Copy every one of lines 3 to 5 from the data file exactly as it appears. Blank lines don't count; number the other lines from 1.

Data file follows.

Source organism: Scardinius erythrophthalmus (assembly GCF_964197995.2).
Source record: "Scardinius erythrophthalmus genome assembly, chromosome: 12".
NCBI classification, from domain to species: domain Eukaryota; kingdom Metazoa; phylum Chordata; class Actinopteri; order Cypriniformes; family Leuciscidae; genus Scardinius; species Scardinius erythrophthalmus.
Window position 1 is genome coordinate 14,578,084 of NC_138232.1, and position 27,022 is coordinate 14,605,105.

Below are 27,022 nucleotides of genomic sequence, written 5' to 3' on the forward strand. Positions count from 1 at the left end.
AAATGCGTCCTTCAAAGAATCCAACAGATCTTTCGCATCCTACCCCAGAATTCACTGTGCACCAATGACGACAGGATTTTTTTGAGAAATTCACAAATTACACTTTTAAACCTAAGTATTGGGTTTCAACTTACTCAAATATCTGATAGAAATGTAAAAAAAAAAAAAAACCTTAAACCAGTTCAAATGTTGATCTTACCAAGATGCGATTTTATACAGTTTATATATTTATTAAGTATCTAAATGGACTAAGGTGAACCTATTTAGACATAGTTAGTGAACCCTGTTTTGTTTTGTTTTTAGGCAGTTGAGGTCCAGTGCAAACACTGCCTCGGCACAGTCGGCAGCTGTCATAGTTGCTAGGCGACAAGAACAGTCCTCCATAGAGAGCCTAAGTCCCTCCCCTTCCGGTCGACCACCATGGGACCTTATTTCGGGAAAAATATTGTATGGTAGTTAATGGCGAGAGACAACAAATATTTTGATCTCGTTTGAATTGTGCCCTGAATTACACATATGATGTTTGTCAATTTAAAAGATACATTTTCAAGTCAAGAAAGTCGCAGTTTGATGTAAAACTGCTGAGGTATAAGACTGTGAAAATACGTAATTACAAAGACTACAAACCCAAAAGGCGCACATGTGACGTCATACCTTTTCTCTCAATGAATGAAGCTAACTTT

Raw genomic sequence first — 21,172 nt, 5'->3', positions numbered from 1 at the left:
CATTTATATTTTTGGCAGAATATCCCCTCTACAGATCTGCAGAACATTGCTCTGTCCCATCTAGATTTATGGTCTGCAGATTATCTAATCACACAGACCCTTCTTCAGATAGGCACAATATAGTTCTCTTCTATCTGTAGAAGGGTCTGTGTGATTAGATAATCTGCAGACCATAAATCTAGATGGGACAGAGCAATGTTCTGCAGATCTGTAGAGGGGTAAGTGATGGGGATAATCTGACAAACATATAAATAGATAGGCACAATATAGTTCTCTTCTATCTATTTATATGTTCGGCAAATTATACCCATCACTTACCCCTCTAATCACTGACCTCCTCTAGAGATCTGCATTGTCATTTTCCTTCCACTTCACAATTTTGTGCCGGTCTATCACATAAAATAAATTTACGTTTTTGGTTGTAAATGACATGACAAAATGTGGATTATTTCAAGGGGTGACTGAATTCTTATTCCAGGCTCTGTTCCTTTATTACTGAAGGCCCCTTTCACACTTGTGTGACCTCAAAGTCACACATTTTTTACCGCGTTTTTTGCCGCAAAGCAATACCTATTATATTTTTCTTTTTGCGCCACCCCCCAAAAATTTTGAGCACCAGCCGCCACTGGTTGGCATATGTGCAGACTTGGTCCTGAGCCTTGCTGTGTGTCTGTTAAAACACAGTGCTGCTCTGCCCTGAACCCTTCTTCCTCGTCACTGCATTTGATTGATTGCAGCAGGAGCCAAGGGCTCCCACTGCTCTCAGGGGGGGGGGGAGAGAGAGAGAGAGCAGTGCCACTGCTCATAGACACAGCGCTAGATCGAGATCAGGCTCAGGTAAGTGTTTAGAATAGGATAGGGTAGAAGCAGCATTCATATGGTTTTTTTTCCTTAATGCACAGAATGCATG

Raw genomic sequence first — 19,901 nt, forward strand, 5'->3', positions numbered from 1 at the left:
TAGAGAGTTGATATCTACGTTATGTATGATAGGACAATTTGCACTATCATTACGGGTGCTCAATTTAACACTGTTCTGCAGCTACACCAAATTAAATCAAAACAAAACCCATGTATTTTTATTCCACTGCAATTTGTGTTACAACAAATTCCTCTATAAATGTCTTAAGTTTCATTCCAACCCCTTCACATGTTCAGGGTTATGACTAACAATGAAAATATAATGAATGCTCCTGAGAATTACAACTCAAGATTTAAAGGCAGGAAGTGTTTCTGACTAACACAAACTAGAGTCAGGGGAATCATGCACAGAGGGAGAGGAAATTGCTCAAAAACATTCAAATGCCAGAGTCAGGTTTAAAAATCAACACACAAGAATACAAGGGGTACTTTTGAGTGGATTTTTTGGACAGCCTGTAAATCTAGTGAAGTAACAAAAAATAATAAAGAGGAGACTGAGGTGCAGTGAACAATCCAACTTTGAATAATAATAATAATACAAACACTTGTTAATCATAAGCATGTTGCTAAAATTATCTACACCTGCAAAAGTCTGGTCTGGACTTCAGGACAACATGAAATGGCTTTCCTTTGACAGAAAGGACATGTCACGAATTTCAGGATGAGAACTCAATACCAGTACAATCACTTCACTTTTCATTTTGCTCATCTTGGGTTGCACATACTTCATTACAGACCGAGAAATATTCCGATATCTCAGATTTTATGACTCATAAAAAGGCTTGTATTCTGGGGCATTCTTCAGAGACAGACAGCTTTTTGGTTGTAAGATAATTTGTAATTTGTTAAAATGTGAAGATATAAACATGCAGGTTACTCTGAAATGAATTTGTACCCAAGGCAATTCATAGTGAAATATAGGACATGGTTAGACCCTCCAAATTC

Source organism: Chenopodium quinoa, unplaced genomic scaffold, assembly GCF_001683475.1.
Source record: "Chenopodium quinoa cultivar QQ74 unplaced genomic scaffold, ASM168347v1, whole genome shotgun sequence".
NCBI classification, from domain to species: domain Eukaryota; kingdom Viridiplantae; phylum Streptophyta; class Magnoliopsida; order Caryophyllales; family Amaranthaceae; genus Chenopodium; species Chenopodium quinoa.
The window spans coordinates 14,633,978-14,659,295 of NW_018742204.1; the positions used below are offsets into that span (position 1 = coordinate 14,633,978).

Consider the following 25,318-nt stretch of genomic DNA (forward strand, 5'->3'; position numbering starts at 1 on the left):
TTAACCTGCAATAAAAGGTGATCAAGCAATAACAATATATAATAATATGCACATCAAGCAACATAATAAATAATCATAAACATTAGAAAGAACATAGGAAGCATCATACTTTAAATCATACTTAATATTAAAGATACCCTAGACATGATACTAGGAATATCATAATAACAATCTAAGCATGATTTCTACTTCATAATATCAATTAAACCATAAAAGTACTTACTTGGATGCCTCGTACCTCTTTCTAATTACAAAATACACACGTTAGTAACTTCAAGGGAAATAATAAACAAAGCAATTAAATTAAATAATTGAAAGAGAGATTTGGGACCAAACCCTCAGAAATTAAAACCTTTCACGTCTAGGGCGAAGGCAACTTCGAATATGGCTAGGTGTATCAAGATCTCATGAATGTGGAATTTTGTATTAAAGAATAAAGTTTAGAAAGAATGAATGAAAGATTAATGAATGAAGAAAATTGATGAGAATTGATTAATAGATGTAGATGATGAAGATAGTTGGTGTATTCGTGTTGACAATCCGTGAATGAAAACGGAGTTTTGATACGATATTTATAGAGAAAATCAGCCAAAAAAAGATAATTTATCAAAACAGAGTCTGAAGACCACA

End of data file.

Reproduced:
NCBI classification, from domain to species: domain Eukaryota; kingdom Metazoa; phylum Chordata; class Actinopteri; order Cypriniformes; family Leuciscidae; genus Scardinius; species Scardinius erythrophthalmus.
Window position 1 is genome coordinate 14,578,084 of NC_138232.1, and position 27,022 is coordinate 14,605,105.

Below are 27,022 nucleotides of genomic sequence, written 5' to 3' on the forward strand. Positions count from 1 at the left end.